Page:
YHBHS interview with Vincent Dubourg


"The creations of Western Societies are more and more threatened, deconstructed. Whereas the action of men tend to go against Nature, I want to build a link with it, open a dialogue."

Vincent Dubourg, "Console Rupture"

Vincent Dubourg recently showed new works at London's Carpenters Workshop Gallery in London. Art and design are constantly being blurred in the works of Vincent Dubourg. "Inside" is on installation at the CWG gallery until May 28th, and is not to be missed for all those in London, or passing through. Thank you Vincent for taking the time for this interview.... (all images courtesy of Carpenters Workshop Gallery.)

Here is a desire to know the origin of shape in order to remove
it from its context and deconstruct its form. the destruction is necessary for
- Vincent Dubourg

What is this new order being constructed, & what does it feel like? What motivates you to create these works?

My approach is instinctive, just as Nature itself. I am not willing to deconstruct; the action of Nature on our everyday life inspires me in my work. It is Nature who "deconstructs" with force what we build. I am very interested in this force and especially in its consequences ; what happens when Nature steps in. The beauty of Nature always fascinated me.

What sort of furniture do you have in your home, and why?

My studio is my home. It is like a tree house constantly rebuilt, I always recreate a new architecture.

Are the works personal, or about nature?

I consider myself as a mediator between the natural elements that have inspired me for a while now and the Individual or the Society, in its western model. Nature constantly changes and renews itself, and the results of this change are our heritage and we must preserve it and live with it. The creations of Western Societies are more and more threatened, deconstructed. Whereas the action of men tend to go against Nature, I want to build a link with it, open a dialogue.

If you did not design sculpture for a living, what else might you do?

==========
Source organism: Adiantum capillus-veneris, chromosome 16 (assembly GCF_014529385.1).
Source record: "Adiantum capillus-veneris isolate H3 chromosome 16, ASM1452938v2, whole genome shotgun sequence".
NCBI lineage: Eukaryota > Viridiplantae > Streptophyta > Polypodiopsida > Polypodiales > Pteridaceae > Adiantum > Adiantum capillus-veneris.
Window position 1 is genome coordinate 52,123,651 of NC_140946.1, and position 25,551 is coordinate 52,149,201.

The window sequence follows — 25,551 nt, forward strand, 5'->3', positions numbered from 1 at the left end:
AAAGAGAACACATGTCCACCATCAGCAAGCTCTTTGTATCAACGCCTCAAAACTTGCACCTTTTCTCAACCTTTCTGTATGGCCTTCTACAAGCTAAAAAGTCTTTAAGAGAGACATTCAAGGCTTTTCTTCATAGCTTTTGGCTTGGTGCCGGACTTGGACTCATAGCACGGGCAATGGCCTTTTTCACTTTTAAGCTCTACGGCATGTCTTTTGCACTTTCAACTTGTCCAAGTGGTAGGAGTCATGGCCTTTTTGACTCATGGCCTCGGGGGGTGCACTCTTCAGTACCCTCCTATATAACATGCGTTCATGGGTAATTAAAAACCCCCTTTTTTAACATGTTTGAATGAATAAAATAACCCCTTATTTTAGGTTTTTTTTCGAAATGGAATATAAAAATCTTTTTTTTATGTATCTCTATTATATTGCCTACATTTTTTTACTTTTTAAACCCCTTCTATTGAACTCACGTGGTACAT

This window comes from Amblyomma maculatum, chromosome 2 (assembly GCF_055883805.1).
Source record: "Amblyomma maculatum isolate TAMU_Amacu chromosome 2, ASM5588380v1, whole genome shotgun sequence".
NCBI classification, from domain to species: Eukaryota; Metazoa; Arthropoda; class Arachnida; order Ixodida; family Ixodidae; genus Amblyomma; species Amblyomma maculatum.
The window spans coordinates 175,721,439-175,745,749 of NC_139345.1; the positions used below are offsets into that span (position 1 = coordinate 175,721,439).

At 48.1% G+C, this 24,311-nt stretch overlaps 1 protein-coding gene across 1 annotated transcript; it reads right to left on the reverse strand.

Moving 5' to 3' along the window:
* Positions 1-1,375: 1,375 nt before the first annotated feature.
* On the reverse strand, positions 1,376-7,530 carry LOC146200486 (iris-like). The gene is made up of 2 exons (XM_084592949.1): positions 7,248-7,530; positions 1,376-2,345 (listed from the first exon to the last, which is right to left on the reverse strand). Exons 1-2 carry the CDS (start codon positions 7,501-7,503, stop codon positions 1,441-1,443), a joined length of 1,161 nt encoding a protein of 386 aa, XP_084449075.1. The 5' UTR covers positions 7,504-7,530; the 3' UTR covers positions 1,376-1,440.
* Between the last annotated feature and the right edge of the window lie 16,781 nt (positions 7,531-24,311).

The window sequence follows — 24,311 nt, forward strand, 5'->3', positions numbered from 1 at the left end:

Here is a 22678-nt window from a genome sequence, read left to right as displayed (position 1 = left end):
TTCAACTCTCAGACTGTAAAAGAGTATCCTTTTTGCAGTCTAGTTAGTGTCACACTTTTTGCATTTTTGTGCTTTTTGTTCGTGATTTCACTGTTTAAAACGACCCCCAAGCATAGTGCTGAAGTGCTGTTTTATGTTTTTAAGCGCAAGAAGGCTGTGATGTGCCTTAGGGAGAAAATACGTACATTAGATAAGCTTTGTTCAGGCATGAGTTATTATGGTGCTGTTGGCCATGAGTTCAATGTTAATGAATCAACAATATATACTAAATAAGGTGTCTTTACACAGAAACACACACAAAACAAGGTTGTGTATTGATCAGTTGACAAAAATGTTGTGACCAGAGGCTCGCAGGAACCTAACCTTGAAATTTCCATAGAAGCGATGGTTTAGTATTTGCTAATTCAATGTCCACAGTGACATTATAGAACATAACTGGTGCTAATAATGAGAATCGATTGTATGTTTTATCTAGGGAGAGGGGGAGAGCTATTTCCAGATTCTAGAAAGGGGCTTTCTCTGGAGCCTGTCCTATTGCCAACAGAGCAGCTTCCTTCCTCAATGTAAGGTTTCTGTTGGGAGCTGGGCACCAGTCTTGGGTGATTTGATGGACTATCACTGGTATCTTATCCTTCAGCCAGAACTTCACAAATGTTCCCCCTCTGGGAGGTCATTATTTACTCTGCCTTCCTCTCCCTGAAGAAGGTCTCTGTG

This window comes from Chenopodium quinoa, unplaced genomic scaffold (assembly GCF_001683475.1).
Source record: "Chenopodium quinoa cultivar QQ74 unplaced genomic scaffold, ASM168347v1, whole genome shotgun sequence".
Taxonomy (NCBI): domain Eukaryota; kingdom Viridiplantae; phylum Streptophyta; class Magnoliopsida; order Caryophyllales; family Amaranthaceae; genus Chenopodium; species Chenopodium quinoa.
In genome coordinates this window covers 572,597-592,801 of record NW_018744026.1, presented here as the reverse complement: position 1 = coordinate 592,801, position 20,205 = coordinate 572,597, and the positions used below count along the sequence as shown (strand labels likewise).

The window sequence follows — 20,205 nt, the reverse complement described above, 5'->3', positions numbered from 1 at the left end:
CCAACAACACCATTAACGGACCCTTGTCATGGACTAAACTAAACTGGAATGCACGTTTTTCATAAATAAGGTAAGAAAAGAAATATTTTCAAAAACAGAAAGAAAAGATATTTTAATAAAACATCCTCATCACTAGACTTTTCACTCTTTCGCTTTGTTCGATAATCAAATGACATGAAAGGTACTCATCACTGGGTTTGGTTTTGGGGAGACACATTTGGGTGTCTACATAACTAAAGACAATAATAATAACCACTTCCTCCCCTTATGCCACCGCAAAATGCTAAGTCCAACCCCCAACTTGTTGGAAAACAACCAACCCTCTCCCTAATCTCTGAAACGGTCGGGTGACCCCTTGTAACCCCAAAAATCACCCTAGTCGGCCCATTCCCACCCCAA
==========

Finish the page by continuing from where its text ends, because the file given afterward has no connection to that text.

I don’t know…I already feel like I am always changing ! Barman maybe ! (Laughs)

When I approach your current work currently on view at the CWG in London, there is a movement, almost a battle of forms & lines. With the devastation in Japan these work seem especially relevant. Are you works being pulled apart by nature, or being supported by natural systems?

Natural elements blow us with their strength. Nature has its own language, it creates its own selection. I observe this language and Nature’s way of constantly reshaping the world. The violence of the natural elements’ impact inspires me, new doors are opened. While creating a rupture, it leads the path to the new and it is an opportunity to discover another dimension, a brand new universe of creation. (Doors I Doors II) Violence is constantly around us, in the medias, and my work is an answer, with the same force but with poesy.

There is in the evolution of my work throughout the years, a growing force, a tension and movements which accelerate. My inspiration used to be very down to earth, whereas today it is much more lunar. The new series of works currently exhibited at the CWG in London witness this change.

My future creations will go even further, with more movement and closer links with architecture.

You studied applied arts at Corvisart, Paris, Industrial design at Pivaut de Nante and furniture design at the School of Decorative Arts, Paris. Any particular designer that influenced how you perceived furniture could be?

I am not a designer, I have no interest in design. I consider myself as a sculptor and the works of Giacometti et Chillida have always fascinated me.


The staircase. How long did this process take from beginning to end? What was the initial idea? When I look at the staircase, I'm fixated on the structure under the steps, it reminds me of "The City of Lost Children." I'm not sure whether I am looking into the future, or a broken‐down past.

In total, one year and a half. The initial idea was to build a house around the staircase. You are just right. It is both a projection into the future and a look at a broken and tortured past. There are therefore two readings, and the second one is allowed by the structure under the initial staircase. It creates a second staircase, which gives the impression that one could climb underneath, live the other way round, an alternative path.

What materials are you currently interested in working with, and why?

I don’t create in relation to the materials. It is not the material which brings me to the idea. Therefore the materials I work with are very diversified.

details of Console Rupture and Staircase

"The Carpenters Workshop Gallery extends the boundaries of design by uniting and transcending the contested categories of conceptual/functional and design/art in thought-provoking exhibitions. Its focus is to promote and foster the careers of contemporary designers through exhibiting unique and limited-edition works in solo and group exhibitions and at international art and design fairs. These shows introduce the public to the latest design aesthetics, enriching and enlightening the contemporary design landscape and discourse. "

Mayfair: 3 Albemarle Street
London W1S 4HE

thank you Vincent Du Bourg, and Stephanie Gabriele, and CĂ©lia Levavasseur.....
all images courtesy of Carpenters Workshop Gallery.